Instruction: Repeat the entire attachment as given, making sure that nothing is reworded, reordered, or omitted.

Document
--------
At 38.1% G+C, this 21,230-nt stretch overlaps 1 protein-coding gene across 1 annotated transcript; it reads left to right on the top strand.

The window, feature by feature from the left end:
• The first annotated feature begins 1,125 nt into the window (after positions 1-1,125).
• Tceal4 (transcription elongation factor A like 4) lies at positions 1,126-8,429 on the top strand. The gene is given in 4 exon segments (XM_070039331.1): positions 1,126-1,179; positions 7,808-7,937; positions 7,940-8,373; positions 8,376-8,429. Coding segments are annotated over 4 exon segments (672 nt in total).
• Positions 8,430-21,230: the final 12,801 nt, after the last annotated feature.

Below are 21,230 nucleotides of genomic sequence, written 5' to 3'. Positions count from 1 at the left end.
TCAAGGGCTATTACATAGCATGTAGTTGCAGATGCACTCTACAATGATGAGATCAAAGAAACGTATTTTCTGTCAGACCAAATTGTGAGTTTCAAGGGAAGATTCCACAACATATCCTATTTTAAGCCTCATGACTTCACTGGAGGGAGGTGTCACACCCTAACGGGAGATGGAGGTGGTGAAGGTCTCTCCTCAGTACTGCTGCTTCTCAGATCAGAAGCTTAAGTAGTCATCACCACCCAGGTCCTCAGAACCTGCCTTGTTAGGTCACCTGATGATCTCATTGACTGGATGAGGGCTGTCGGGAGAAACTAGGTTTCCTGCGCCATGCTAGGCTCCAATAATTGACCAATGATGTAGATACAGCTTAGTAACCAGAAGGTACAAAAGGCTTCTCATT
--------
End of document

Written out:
At 38.1% G+C, this 21,230-nt stretch overlaps 1 protein-coding gene across 1 annotated transcript; it reads left to right on the top strand.

The window, feature by feature from the left end:
• The first annotated feature begins 1,125 nt into the window (after positions 1-1,125).
• Tceal4 (transcription elongation factor A like 4) lies at positions 1,126-8,429 on the top strand. The gene is given in 4 exon segments (XM_070039331.1): positions 1,126-1,179; positions 7,808-7,937; positions 7,940-8,373; positions 8,376-8,429. Coding segments are annotated over 4 exon segments (672 nt in total).
• Positions 8,430-21,230: the final 12,801 nt, after the last annotated feature.

Below are 21,230 nucleotides of genomic sequence, written 5' to 3'. Positions count from 1 at the left end.
TCAAGGGCTATTACATAGCATGTAGTTGCAGATGCACTCTACAATGATGAGATCAAAGAAACGTATTTTCTGTCAGACCAAATTGTGAGTTTCAAGGGAAGATTCCACAACATATCCTATTTTAAGCCTCATGACTTCACTGGAGGGAGGTGTCACACCCTAACGGGAGATGGAGGTGGTGAAGGTCTCTCCTCAGTACTGCTGCTTCTCAGATCAGAAGCTTAAGTAGTCATCACCACCCAGGTCCTCAGAACCTGCCTTGTTAGGTCACCTGATGATCTCATTGACTGGATGAGGGCTGTCGGGAGAAACTAGGTTTCCTGCGCCATGCTAGGCTCCAATAATTGACCAATGATGTAGATACAGCTTAGTAACCAGAAGGTACAAAAGGCTTCTCATT